More specifically, prior art test systems such as illustrated in FIG. 1 incorporates therein numerous elements. Although most water lines include an auxilliary drain valve 26, a typical prior art test system 12 further includes approximately ten nipples 28, two T-shaped fittings 30, a pair of elbows 32, a test valve 34, a sight glass 36, and a brass orifice disk 38 with associated joining elements 40. It is quite apparent that because of the complex conglomeration of plumbing accessories constructing test system 12 is extremely time consuming. In addition, upon completion, test system 12 is susceptible to leakage at the various connecting joints as well as at the sight glass 36. In fact, prior sight glasses are typically capable of withstanding only approximately 60 pounds of pressure before leaking.
In operation, test system 12 involves a number of time consuming steps. When the testing of alarm 14 is required, drain valve 26 must be closed. At this point test valve 34 is opened so that water will flow through water-flow alarm 14. The flow rate of water therethrough is regulated by the size of the orifice disk 38 with the sight glass 36 being utilized to visually inspect the flow of water through the system. If alarm 14 is operational it will operate upon the flow of water therethrough. Thereafter, test valve 34 is closed and the sprinkler system 16 is ready for use. Complete draining of the system is accomplished by shutting main control valve 20 and opening drain valve 26. This action will permit water in upper pipes 24 to drain out of the system.
The test assembly 10 of the present invention illustrated in FIGS. 2 and 3 of the drawings replaces many of the elements of prior testing system 12 with a single unit in the form of a pair of components; (1) a control valve 50 and (2) a viewing chamber 52. As shown in FIG. 2, test assembly 10 is interconnected adjacent the drain valve 26 and thereby eliminates the need for elaborate piping as with testing system 12.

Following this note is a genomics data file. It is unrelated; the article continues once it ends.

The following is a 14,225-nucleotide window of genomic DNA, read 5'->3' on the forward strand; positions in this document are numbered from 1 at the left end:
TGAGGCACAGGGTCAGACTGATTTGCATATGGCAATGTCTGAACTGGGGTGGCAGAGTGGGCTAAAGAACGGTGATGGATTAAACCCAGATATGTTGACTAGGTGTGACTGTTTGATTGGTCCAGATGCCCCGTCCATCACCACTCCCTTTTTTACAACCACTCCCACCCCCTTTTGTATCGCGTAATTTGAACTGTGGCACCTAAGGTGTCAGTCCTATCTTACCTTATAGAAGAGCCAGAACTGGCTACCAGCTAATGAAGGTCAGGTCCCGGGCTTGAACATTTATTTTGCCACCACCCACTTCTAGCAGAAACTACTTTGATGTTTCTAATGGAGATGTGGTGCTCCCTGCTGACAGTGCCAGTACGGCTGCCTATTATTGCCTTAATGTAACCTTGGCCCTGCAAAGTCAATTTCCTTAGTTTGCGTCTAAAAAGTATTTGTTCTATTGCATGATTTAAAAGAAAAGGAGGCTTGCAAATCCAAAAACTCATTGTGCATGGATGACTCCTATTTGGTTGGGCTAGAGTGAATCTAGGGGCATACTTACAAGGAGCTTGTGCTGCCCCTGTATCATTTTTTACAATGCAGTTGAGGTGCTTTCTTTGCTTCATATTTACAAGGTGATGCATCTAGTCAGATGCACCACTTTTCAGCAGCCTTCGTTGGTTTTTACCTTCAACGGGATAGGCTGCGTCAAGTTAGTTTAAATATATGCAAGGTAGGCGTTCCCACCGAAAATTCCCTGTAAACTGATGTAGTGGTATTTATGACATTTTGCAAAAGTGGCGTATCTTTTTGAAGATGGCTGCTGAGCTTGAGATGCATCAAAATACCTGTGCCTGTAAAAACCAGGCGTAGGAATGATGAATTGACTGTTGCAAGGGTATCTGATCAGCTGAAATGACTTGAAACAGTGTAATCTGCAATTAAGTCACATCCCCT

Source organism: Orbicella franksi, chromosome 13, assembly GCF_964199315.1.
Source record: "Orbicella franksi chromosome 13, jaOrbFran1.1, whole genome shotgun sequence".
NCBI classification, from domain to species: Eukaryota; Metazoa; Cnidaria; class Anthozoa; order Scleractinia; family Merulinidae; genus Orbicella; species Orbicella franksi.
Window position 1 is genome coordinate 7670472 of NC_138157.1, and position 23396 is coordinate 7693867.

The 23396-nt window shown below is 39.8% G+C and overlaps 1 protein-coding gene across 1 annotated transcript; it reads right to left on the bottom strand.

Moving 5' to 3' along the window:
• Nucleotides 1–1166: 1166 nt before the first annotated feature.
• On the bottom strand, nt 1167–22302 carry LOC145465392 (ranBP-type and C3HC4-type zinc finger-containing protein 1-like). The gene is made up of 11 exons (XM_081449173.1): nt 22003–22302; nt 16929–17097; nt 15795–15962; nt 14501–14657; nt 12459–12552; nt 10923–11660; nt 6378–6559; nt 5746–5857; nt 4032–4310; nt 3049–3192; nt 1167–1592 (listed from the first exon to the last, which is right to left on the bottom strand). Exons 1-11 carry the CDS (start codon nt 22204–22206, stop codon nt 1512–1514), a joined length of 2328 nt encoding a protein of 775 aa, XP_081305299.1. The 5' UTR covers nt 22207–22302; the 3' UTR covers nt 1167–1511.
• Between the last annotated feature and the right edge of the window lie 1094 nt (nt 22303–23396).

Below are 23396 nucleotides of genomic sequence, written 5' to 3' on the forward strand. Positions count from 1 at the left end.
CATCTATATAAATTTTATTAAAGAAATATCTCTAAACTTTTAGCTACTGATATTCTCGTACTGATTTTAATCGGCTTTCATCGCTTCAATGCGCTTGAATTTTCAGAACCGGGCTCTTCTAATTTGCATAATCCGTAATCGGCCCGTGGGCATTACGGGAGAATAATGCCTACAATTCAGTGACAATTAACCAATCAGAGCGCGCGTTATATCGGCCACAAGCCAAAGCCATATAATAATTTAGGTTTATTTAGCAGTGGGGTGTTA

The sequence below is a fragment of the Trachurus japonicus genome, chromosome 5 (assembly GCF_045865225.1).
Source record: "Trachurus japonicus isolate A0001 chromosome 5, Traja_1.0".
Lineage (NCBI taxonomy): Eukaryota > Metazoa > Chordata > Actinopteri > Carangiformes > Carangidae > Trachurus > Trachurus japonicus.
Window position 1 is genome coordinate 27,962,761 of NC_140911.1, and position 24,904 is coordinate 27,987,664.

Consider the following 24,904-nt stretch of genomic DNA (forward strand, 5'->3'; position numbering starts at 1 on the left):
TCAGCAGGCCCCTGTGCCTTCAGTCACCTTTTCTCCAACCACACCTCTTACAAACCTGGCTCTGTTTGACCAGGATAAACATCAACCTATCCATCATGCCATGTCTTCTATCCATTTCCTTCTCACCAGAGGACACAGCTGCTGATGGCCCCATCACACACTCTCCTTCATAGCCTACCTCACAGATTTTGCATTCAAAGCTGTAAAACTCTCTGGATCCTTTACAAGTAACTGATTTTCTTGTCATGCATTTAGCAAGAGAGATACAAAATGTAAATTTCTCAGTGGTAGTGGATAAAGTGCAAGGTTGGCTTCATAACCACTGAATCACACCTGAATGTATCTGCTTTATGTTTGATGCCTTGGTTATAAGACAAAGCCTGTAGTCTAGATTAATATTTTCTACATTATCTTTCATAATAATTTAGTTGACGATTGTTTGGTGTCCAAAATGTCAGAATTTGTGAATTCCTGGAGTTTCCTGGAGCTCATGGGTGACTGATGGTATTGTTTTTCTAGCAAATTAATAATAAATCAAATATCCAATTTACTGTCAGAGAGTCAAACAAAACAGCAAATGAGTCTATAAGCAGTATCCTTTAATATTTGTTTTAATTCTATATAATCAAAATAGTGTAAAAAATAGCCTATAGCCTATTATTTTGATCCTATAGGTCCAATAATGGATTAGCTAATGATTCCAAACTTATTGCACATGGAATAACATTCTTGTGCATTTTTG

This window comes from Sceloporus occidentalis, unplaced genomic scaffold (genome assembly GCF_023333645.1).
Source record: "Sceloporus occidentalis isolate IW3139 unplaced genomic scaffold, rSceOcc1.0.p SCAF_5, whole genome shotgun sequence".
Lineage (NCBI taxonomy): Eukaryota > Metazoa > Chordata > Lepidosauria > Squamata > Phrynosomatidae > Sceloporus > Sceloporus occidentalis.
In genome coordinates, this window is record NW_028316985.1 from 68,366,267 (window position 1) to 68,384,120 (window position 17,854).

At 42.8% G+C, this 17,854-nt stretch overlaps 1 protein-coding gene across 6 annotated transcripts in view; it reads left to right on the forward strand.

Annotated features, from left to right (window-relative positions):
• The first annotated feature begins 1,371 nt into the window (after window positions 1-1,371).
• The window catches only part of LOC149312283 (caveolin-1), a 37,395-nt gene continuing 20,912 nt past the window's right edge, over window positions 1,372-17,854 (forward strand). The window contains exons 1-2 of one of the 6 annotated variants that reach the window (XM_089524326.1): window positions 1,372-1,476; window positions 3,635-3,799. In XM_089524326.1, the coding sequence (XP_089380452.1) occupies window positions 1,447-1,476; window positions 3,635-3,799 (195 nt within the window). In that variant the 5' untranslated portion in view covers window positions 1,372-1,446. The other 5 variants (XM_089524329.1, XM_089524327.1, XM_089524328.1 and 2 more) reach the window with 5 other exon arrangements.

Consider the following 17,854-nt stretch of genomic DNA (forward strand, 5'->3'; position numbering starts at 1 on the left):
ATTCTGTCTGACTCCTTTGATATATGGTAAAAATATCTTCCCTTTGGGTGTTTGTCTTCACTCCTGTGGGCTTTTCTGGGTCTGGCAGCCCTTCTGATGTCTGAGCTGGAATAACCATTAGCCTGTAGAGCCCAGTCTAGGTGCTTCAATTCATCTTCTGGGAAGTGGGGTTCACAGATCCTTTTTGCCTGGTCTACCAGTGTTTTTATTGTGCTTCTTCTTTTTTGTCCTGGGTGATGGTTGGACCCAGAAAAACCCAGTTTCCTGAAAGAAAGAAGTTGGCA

A clearer illustration of test assembly 10 of the present invention is set forth in FIG. 3 of the drawings. As illustrated therein test assembly 10 is made up of a housing preferably including control valve 50 and viewing chamber 52 removeably interconnected to one another. Although it should be realized that these components may be of an integral, unitary construction, the two part construction illustrated is preferred.
Reference is first made to control valve 50. Valve 50 has an elongated body 54 having a longitudinally extending passageway 56 passing therethrough and terminating with an inlet opening 58 and an outlet opening 60. With the embodiment set forth in FIG. 3, the inlet opening 58 has internal threads 61 and the outlet opening 60 has external threads 64.
Interposed within passageway 56 is a rotatable element 62. Rotatable element 62 has a first orifice 64 therein and a second orifice 66 therein aligned perpendicular to the first orifice 64. The just orifice 64 is of a larger size than orifice 66 since its main function is to act in conjunction with an open drain valve 26 to drain the system in a manner descibed in greater detail hereinbelow. Orifice 66 is of a predetermined size which matches the size of the orifice formed with sprinklers 22. In this way when orifice 66 is aligned with passageway 56, test assembly 10 simulates the activation of sprinkler 22.
Operably connected to rotatable element 62 is a handle 68. Turning of handle 68 moves rotatable element 62 between two distinct positions; (1) a first position in which orifice 64 aligns with passageway 56 as shown in FIG. 3, and (2) a second position (not shown in the drawings) in which hole 66 aligns with passageway 56. Consequently, test assembly 10 with a single action enables an operator to either drain the system quickly or simulate the activation of a sprinkler 22.